Since Dec 29, 1999

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Aloha, I'm Mensch.

I'm a middle aged gentile. I live in a small house in Makaha Hawaii. I have a beautiful Hapa-Haole wife, who homeschools our three (mostly) good son's. We also have two very good dogs, and an indolent cat.

I was born and raised in Ft. Lauderdale, and moved to Hawaii around 1980.

I'm an Ex US Navy Snipe, a (local) government employee, union thug, agnostic, fierce conservative agitprop, and gadfly. I'm also without doubt, the only Freeper shorn a' la Mohawk.

I like to surf, dive, fish, brew beer, barbecue, and bitch about the government.


Now each of us from time to time, has gazed upon the sea,      And watched the warships pulling out, to keep this country free.      And most of us have read a book, or heard a lusty tale,      About the men who sail these ships, through lightning, wind and hail.       

It’s down below the waterline, it takes a living toll -----      A hot metal living hell, that sailors call the “hole”      It houses engines run by steam, that makes the shafts go round,      A place of fire and noise and heat, that beats your spirits down.      Where boilers like a hellish heart, with blood of angry steam,      Are of molded gods without remorse, are nightmares in a dream.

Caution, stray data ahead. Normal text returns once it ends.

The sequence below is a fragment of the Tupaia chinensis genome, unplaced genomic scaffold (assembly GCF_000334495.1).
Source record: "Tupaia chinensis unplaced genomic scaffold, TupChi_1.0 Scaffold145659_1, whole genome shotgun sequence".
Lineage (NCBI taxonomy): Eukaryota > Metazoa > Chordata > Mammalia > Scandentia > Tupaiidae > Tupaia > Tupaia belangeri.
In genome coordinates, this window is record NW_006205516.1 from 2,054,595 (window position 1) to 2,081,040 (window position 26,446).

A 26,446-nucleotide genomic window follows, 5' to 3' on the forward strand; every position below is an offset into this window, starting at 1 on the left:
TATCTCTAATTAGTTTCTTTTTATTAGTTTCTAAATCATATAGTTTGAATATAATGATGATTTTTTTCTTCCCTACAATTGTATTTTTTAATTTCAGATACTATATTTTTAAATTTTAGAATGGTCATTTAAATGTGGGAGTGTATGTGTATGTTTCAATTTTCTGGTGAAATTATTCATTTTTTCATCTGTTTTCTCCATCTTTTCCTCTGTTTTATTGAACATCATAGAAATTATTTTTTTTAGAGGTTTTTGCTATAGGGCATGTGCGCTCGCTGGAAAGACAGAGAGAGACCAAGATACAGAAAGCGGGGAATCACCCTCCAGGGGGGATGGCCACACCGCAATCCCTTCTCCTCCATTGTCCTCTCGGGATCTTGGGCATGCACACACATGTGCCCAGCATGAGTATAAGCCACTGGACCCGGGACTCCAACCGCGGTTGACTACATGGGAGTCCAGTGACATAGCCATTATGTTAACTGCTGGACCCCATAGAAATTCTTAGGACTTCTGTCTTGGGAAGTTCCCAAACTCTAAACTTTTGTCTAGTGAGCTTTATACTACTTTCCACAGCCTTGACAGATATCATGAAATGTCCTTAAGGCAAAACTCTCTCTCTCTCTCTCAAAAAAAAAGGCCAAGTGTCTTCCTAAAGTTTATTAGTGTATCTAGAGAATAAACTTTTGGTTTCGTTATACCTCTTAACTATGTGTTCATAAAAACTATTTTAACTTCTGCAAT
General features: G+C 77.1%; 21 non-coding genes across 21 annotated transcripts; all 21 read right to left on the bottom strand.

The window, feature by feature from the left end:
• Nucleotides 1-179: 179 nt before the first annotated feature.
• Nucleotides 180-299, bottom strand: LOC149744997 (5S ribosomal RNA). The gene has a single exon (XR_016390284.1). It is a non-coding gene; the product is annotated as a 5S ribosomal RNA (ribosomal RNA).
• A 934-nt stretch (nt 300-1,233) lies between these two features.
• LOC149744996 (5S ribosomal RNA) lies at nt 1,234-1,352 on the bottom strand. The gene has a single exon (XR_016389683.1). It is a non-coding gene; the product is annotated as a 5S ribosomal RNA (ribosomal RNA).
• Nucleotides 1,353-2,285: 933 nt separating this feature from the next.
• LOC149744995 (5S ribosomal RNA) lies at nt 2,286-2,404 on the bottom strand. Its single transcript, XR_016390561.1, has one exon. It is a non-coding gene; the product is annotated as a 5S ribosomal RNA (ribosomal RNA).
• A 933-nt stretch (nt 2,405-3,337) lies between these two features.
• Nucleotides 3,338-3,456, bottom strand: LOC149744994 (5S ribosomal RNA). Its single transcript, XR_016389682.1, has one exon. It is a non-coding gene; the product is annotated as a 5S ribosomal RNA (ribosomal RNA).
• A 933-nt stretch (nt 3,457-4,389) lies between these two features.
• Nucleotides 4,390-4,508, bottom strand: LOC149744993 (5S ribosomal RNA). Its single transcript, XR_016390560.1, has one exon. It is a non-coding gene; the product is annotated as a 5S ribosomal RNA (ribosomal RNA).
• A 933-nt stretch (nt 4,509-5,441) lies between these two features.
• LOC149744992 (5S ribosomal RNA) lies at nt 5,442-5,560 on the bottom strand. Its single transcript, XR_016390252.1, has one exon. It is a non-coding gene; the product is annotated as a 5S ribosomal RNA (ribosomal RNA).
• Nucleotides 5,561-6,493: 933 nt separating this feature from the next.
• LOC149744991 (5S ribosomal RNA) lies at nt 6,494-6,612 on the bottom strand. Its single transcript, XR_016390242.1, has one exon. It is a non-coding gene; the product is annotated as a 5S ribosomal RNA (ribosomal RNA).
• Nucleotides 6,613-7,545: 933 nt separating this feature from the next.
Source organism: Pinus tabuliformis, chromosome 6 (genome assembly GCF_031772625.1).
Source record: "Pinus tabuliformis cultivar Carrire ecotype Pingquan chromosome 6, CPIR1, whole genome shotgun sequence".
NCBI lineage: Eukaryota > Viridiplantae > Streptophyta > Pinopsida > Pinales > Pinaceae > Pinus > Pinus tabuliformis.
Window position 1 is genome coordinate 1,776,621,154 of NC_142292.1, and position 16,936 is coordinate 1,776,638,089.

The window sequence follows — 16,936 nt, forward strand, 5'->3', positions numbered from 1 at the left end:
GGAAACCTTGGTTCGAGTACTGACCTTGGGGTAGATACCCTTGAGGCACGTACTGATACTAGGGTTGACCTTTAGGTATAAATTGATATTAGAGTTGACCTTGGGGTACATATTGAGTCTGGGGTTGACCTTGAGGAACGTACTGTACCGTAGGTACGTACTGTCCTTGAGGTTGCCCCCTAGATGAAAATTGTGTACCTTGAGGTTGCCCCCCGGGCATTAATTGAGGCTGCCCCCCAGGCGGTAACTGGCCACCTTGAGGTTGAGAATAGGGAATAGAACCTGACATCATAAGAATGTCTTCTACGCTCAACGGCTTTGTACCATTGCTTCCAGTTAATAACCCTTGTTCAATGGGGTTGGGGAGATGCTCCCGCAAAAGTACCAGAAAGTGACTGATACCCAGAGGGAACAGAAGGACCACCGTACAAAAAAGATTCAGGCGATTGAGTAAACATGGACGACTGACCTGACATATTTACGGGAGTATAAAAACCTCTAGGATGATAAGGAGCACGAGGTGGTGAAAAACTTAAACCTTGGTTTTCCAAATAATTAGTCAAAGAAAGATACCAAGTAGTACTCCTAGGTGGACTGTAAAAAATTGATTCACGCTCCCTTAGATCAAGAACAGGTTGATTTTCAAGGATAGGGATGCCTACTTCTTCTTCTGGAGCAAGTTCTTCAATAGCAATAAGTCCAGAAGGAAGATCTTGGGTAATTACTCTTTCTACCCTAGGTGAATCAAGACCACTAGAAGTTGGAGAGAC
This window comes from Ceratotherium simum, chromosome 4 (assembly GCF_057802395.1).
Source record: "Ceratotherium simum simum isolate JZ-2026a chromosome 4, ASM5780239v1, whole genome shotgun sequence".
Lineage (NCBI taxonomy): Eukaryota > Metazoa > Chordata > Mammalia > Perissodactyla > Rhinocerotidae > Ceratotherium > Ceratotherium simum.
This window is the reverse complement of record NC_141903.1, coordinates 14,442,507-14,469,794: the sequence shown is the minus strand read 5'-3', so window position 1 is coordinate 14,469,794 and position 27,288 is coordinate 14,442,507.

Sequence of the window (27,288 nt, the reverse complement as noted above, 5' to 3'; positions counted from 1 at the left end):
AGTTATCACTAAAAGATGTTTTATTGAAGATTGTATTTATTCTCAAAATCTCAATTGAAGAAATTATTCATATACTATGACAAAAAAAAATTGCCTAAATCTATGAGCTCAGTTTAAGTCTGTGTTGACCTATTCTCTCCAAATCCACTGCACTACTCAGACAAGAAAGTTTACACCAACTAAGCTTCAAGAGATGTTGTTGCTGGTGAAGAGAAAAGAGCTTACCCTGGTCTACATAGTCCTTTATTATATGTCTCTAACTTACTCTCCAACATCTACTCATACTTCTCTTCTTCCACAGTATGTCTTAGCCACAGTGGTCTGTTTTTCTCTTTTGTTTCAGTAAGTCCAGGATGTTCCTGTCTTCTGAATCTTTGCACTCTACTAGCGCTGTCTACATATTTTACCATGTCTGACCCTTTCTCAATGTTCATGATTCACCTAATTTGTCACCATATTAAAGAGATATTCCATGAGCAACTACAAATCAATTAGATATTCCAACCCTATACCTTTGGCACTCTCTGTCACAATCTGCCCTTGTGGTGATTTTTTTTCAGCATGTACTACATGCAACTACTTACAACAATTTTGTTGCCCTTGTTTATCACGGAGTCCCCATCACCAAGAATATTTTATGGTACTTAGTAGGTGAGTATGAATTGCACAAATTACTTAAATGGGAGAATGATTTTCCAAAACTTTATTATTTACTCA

Whose threat that from the fires roar, is like living doubt,      That any minute would with scorn, escape and crush you out.      Where turbines scream like tortured souls, alone and lost in hell,      As ordered from above somewhere, they answer every bell.      The men who keep the fires lit, and make the engines run,      Are strangers to the world of night, and rarely see the sun.       

They have no time for man or God, no tolerance for fear,      Their aspect pays no living thing, the tribute of a tear.      For there’s not much that men can do, that these men haven’t done,      Beneath the decks, deep in the hole, to make the engines run.      And every hour of every day, they keep watch in hell,      For if the fires ever fail, their ship’s a useless shell.       

When ships converge to have a war, upon an angry sea,      The men below just grimly smile, at what their fate might be.      They’re locked in below like men fore doomed, who hear no battle cry,      It’s well assumed that if they’re hit, the men below will die.      For every day’s a war down there, when the gauges all read red,      Twelve hundred pounds of heated steam, can kill you mighty dead.       

So if you ever write their sons, or try to tell their tale,      The very words would make you hear, a fired furnace’s wail.      And people as a general rule, don’t hear of men of steel,      So little’s heard about the place, that sailors call the hole      But I can sing about this place, and try to make you see,      The hardened life of men down there, cause one of them is me.       

I’ve seen these sweat soaked hero’s fight, in superheated air,      To keep their ship alive and right, though no one knows they’re there.      And thus they’ll fight for ages on, till warships sail no more,      Amid the boilers mighty heat, and the turbine’s hellish roar.      So when you see a ship pull out, to meet a warlike foe,      Remember faintly if you can, “THE MEN WHO SAIL BELOW”.         

Author Unknown